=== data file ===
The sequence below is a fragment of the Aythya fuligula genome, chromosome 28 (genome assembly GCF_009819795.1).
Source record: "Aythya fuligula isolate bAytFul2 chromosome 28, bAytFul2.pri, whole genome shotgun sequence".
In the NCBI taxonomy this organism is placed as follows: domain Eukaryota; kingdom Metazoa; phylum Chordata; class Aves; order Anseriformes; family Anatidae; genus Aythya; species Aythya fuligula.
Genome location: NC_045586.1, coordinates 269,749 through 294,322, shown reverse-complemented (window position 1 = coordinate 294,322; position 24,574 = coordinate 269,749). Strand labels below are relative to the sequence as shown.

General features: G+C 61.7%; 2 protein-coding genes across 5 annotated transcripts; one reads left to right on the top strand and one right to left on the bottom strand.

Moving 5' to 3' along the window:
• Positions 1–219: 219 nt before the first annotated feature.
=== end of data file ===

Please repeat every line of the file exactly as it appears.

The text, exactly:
The sequence below is a fragment of the Aythya fuligula genome, chromosome 28 (genome assembly GCF_009819795.1).
Source record: "Aythya fuligula isolate bAytFul2 chromosome 28, bAytFul2.pri, whole genome shotgun sequence".
In the NCBI taxonomy this organism is placed as follows: domain Eukaryota; kingdom Metazoa; phylum Chordata; class Aves; order Anseriformes; family Anatidae; genus Aythya; species Aythya fuligula.
Genome location: NC_045586.1, coordinates 269,749 through 294,322, shown reverse-complemented (window position 1 = coordinate 294,322; position 24,574 = coordinate 269,749). Strand labels below are relative to the sequence as shown.

General features: G+C 61.7%; 2 protein-coding genes across 5 annotated transcripts; one reads left to right on the top strand and one right to left on the bottom strand.

Moving 5' to 3' along the window:
• Positions 1–219: 219 nt before the first annotated feature.